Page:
The Centers for Medicare & Medicaid Services said in a recent letter that state officials aren't going through a proper bidding process for regional networks. If the state doesn't change course, federal support could be pulled.
"CMS has a fair amount of power in this relationship," said Jane Beyer, assistant secretary for behavior health issues at the state Department of Social and Health Services.
Regional Support Networks in Washington administer mental health services in the state, with many counties joining together to operate within the same regional network. The idea behind the networks is to keep mental health services at the local-government level, since there is a close relationship between mental health problems and local courts, law enforcement and jails.
Democratic state Sen. Jeannie Darneille said she sees pitfalls of moving away from that model and providing open bidding. The winning provider may not be aligned with the same goals as local officials, and some regions of the state may not even draw bids.
Right now, the state is undergoing a task force review of broader issues, and Darneille wants to wait until that process has been completed before making any major changes. That may be in 2015.
"It's really incumbent on us to do it in a thoughtful way - not to rush ahead," Darneille said.
In a letter sent last month, the federal government suggested the state should have a plan to correct the system in 90 days and should change the law when lawmakers return to Olympia early next year. Darneille acknowledged that the federal government could play hard ball and demand swift change, but she believes the state can make a strong case that the process should take time.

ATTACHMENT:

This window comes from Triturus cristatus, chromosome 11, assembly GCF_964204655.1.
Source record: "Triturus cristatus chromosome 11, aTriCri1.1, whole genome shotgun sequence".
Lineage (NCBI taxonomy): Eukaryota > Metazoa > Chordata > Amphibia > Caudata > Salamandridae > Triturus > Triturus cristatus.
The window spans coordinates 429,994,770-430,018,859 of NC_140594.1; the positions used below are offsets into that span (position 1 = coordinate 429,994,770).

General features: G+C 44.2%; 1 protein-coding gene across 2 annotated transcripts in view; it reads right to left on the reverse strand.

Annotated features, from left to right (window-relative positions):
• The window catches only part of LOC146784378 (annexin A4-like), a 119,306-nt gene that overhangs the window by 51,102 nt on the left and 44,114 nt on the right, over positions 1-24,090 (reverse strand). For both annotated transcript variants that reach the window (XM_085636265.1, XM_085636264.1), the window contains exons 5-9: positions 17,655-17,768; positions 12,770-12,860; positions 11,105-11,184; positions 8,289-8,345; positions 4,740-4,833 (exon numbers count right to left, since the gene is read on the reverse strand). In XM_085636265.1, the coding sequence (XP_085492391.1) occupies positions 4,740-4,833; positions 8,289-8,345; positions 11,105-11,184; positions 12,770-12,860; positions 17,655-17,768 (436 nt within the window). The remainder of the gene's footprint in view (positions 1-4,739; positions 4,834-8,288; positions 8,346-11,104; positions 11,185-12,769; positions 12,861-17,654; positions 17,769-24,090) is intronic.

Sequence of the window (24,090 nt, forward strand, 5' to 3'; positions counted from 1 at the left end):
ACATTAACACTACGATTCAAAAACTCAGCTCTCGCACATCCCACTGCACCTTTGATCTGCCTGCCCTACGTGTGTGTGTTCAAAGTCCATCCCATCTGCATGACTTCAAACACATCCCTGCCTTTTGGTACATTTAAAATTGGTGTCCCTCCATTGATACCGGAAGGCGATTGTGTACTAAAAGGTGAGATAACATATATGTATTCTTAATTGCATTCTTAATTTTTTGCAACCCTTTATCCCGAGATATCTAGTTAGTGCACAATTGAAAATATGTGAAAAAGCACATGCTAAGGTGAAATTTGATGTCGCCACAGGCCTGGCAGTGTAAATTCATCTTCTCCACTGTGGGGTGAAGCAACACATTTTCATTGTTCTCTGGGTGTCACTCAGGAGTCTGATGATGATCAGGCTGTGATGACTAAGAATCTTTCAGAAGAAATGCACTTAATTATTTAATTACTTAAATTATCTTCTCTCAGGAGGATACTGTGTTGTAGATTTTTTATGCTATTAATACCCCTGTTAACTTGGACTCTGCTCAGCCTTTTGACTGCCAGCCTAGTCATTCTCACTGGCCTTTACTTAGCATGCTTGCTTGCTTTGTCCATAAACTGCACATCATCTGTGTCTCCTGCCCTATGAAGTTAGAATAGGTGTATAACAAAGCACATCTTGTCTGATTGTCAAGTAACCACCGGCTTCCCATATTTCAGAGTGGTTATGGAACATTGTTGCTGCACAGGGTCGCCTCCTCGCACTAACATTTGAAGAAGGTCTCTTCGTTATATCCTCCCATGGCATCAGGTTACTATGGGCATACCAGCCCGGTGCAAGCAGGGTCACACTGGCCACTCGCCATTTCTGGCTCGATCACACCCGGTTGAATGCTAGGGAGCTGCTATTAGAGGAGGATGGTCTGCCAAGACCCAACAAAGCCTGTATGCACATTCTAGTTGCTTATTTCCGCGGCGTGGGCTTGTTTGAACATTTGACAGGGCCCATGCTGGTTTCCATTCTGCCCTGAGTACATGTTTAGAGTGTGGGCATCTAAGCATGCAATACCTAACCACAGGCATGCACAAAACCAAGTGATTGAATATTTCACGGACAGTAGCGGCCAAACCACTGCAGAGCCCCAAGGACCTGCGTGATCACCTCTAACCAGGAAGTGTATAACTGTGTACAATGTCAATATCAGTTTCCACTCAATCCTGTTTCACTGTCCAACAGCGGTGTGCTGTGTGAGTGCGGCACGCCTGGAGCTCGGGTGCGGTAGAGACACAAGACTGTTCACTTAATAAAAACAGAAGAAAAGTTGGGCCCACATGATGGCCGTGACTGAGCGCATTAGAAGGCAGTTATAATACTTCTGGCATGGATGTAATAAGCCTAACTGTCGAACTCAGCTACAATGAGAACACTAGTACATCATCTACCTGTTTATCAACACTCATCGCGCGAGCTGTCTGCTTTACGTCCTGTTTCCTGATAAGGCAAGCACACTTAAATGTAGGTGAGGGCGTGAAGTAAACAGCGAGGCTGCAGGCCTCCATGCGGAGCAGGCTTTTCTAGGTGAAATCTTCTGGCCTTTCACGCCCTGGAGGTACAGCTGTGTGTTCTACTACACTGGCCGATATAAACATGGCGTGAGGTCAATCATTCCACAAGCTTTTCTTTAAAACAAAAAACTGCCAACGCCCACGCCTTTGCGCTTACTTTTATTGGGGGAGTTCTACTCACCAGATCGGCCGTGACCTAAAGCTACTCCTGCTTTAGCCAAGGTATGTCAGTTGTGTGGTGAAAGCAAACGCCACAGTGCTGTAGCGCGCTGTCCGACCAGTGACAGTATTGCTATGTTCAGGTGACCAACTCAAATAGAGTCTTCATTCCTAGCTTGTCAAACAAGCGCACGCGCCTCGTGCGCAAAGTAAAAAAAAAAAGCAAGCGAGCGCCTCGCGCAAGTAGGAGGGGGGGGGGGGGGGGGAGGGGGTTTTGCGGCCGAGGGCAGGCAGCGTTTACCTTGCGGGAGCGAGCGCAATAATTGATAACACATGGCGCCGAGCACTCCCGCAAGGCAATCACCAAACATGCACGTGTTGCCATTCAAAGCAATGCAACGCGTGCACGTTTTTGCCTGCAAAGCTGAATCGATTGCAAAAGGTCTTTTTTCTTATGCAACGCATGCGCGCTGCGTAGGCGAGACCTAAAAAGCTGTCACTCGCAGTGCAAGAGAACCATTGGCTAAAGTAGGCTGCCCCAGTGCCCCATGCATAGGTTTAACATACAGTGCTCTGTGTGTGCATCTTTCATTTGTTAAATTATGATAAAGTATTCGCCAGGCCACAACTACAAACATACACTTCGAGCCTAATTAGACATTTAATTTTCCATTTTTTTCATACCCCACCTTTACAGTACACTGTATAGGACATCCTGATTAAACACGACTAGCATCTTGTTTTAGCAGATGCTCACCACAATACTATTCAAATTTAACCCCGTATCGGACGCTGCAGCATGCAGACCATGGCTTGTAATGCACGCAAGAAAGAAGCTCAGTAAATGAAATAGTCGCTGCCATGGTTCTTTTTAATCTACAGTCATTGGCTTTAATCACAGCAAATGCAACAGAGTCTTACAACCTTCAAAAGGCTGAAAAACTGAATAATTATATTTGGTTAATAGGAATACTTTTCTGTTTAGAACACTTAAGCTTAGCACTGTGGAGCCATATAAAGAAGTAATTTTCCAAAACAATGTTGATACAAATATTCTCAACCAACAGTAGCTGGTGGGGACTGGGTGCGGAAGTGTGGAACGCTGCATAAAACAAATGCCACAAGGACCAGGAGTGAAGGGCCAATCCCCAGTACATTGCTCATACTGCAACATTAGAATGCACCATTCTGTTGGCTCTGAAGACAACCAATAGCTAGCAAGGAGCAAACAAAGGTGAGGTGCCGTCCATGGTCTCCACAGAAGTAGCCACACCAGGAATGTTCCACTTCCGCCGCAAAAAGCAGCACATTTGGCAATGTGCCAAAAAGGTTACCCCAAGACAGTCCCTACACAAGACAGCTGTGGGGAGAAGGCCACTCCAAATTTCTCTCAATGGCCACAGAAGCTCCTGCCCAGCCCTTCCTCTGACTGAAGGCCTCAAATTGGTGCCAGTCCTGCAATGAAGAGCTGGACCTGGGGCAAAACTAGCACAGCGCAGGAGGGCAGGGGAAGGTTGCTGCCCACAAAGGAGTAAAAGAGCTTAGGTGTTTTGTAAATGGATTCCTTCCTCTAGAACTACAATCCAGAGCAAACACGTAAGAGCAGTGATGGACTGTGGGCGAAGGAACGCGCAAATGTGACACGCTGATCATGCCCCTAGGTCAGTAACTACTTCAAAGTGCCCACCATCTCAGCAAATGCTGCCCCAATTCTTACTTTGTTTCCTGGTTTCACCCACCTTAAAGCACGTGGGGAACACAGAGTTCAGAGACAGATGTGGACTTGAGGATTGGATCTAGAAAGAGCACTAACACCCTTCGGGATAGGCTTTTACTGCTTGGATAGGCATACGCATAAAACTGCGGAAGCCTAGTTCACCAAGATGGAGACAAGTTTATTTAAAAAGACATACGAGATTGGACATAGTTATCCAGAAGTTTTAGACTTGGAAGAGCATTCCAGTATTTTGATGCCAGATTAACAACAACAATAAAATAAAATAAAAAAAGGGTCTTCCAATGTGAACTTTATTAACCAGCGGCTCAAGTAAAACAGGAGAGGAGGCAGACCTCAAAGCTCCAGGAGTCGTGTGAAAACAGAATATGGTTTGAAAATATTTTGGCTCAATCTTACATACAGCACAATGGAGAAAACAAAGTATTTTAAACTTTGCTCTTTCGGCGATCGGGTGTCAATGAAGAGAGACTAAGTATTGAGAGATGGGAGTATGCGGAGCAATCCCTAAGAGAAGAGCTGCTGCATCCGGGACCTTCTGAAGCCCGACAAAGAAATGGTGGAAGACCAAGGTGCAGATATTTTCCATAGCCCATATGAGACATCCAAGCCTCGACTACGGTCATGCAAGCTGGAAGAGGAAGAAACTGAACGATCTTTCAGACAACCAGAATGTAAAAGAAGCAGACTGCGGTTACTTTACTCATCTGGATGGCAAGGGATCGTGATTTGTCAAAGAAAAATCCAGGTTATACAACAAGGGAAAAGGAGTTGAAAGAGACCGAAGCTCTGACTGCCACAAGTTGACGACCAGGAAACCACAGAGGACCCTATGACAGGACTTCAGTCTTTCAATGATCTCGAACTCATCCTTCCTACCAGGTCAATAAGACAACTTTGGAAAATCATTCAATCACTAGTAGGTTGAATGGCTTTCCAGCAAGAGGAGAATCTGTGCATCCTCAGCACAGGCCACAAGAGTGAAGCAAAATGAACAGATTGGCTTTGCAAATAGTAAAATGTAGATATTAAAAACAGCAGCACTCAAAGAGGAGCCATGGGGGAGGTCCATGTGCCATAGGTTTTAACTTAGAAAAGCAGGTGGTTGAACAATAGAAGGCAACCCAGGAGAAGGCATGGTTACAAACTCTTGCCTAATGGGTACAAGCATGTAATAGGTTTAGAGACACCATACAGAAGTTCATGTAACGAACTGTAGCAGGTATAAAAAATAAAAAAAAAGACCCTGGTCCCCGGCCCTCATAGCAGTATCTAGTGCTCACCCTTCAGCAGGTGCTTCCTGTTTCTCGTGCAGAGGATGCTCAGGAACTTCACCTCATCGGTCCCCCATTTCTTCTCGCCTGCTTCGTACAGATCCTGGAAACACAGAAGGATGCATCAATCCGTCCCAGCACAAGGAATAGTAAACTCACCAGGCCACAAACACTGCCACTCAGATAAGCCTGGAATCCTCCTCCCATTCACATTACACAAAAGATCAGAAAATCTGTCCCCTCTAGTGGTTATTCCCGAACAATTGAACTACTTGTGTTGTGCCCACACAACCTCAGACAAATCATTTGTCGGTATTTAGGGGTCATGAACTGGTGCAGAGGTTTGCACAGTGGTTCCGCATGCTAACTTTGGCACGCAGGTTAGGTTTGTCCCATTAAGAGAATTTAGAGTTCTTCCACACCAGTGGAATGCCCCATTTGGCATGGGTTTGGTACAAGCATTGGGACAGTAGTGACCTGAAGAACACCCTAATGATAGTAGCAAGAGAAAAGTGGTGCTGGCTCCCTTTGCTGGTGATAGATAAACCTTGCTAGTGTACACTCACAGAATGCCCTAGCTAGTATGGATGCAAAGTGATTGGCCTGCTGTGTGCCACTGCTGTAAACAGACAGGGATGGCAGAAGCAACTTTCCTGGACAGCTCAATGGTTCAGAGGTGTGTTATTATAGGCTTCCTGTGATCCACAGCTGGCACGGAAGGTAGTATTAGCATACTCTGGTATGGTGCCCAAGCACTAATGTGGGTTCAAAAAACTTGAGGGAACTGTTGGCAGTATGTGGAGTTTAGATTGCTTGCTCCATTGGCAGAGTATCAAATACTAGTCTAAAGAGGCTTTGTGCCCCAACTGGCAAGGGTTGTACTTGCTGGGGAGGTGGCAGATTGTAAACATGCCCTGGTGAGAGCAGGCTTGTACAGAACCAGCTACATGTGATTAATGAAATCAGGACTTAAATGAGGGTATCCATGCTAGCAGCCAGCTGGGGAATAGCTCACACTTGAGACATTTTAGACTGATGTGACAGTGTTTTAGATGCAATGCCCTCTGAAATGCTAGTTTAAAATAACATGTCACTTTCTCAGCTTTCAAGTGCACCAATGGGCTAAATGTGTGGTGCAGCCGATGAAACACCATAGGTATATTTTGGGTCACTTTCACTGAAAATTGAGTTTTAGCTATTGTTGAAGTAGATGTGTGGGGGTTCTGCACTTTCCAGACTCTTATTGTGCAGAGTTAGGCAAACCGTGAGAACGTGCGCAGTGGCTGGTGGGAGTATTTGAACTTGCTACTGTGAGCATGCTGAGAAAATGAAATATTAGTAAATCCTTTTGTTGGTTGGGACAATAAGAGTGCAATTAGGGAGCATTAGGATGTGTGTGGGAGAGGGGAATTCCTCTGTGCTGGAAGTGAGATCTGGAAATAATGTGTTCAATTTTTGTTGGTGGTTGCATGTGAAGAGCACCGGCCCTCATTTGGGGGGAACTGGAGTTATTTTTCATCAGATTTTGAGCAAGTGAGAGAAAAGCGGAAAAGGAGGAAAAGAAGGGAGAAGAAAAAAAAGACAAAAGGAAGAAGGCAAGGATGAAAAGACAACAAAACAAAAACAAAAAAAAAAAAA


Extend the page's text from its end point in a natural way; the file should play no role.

Beyer said the state has some questions about some of the conclusions that CMS reached and wants to have a broader discussion with federal officials.
Barbara Edwards, the director of the Disabled and Elderly Health Programs Group at CMS, said the issues identified in Washington came up as part of a general review. She said the letter seeking changes was based upon the government's current understanding of Washington's system, but she noted that both sides were having conversations right now and that the state has a chance to make the case that the current system is OK.
"This is really just the beginning of a more in-depth examination of the situation," Edwards said.
Edwards emphasized that CMS recognizes the value of the programs the state provides.
"It's certainly not our intent to ever create a challenge for consumers to get the services they need," Edwards said.